Elevated dihydrotestosterone is associated with testosterone induced erythrocytosis

Monty Aghazadeh, Alexander W. Pastuszak, William G. Johnson, Matthew G. McIntyre, T. Mike Hsieh, Larry I. Lipshultz

Research output: Contribution to journalArticle

7 Scopus citations

Abstract

Purpose Erythrocytosis is the most common dose limiting adverse effect of testosterone therapy but the mechanisms of testosterone mediated erythropoiesis remain unclear. In this study we examine risk factors for erythrocytosis associated with testosterone therapy. Materials and Methods A retrospective review was performed of 179 hypogonadal men on testosterone therapy at a single andrology clinic. Demographic data, testosterone therapy formulation and duration of treatment, and 5α-reductase inhibitor use were assessed. Serum dihydrotestosterone, total testosterone, free testosterone, follicle-stimulating hormone, luteinizing hormone, hematocrit and lipid levels were extracted, and changes during treatment were determined. Spearman's rank correlation was used to identify relationships between change in hematocrit and study variables. Results Of 179 patients 49 (27%) experienced a 10% or greater change in hematocrit and erythrocytosis (hematocrit 50% or greater) developed in 36 (20.1%) at a median followup of 7 months. Topical gels were used by 41.3% of patients, injectable testosterone by 52.5% and subcutaneous pellets by 6.1%. More men who experienced a change in hematocrit of 10% or greater used injectable testosterone than men with a change in hematocrit of less than 10% (65% vs 48%, p=0.035), and were less likely to be on a 5α-reductase inhibitor (2% vs 15%, p=0.017). Men with a change in hematocrit of 10% or greater had higher posttreatment dihydrotestosterone levels (605.0 vs 436.0 ng/dl, p=0.017) and lower luteinizing hormone and follicle-stimulating hormone levels than men with a change in hematocrit of less than 10%. Spearman's rank correlations yielded relationships between change in hematocrit and posttreatment dihydrotestosterone ρ=0.258, p=0.001) and total testosterone (ρ=0.171, p=0.023). Conclusions Dihydrotestosterone may have a role in testosterone therapy related erythrocytosis and monitoring dihydrotestosterone levels during testosterone therapy should be considered. In men in whom erythrocytosis develops, 5α-reductase inhibitors may be therapeutic.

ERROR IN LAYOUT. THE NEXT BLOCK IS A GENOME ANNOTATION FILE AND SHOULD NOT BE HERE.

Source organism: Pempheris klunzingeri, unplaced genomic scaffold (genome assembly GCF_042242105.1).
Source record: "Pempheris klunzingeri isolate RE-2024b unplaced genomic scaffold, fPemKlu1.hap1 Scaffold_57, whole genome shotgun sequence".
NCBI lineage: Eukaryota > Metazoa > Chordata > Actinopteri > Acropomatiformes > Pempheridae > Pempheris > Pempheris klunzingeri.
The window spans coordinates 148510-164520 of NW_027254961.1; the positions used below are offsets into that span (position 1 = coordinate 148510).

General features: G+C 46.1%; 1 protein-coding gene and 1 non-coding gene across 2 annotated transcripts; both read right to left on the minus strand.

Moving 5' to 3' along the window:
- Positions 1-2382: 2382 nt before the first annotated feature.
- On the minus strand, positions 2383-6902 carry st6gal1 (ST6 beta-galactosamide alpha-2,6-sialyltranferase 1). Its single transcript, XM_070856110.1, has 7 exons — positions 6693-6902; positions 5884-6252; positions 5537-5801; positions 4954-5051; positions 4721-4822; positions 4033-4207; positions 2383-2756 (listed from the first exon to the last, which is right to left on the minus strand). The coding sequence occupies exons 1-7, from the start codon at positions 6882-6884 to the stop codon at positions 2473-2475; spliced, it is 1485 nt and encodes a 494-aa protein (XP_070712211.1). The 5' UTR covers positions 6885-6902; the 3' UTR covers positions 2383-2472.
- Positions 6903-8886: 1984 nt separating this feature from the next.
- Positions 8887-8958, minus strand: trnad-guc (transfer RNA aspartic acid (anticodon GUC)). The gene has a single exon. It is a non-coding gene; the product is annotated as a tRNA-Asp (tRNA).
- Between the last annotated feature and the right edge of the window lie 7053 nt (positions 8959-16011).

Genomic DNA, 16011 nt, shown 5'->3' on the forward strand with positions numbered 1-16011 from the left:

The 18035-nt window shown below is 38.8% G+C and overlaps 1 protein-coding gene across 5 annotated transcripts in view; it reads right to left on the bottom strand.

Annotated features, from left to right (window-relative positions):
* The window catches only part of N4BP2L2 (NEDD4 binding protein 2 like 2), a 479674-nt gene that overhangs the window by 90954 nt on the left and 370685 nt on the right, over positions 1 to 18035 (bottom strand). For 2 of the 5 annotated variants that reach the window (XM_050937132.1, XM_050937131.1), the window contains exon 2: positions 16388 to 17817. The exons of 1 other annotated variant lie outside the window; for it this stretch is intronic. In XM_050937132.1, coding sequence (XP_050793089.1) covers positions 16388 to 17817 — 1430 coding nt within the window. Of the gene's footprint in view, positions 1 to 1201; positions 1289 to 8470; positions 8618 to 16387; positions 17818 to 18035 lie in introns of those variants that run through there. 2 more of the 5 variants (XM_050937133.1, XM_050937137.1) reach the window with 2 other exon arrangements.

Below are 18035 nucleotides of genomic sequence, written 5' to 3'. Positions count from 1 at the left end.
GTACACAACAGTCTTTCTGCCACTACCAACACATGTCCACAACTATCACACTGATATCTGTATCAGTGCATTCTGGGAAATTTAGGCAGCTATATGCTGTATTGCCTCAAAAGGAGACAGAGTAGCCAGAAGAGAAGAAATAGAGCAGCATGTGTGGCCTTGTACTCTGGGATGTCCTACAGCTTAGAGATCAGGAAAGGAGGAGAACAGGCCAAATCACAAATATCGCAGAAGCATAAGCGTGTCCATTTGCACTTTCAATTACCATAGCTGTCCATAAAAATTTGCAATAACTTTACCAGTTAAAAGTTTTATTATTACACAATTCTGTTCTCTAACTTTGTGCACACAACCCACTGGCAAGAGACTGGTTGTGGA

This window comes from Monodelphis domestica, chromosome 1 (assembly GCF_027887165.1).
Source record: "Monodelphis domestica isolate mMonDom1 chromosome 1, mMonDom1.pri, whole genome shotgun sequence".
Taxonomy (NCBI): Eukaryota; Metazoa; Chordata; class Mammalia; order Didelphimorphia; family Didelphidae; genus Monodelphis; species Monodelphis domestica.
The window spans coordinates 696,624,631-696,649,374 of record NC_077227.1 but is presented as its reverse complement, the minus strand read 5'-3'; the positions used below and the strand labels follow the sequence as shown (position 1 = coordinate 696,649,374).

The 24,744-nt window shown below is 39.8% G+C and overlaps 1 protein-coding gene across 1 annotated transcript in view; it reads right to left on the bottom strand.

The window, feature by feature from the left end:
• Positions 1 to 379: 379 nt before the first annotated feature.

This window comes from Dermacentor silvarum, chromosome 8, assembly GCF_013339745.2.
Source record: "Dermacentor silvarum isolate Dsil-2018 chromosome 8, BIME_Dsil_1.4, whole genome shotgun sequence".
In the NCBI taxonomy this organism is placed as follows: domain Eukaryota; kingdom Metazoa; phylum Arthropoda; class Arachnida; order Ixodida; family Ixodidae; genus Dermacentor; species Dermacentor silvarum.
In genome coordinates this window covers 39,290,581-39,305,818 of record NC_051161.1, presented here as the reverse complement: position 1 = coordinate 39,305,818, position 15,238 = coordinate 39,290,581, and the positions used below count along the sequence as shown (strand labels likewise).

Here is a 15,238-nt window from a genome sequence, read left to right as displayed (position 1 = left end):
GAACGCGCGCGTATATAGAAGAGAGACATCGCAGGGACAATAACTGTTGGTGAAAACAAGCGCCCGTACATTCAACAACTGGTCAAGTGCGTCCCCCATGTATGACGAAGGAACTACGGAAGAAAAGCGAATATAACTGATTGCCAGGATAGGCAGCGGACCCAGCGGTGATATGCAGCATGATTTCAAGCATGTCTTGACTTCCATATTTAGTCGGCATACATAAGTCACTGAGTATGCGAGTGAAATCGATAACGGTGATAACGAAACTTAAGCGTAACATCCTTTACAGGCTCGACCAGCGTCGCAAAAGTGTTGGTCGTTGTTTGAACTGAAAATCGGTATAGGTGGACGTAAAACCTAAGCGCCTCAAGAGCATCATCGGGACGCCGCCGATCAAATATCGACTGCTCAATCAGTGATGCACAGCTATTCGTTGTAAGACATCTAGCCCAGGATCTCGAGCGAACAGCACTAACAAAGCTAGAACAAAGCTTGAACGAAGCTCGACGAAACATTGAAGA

Original languageEnglish (US)
Pages (from-to)160-165
Number of pages6
JournalJournal of Urology
Volume194
Issue number1
DOIs
StatePublished - 2015

Keywords

  • dihydrotestosterone
  • hormone replacement therapy
  • polycythemia
  • testosterone

ASJC Scopus subject areas

  • Urology

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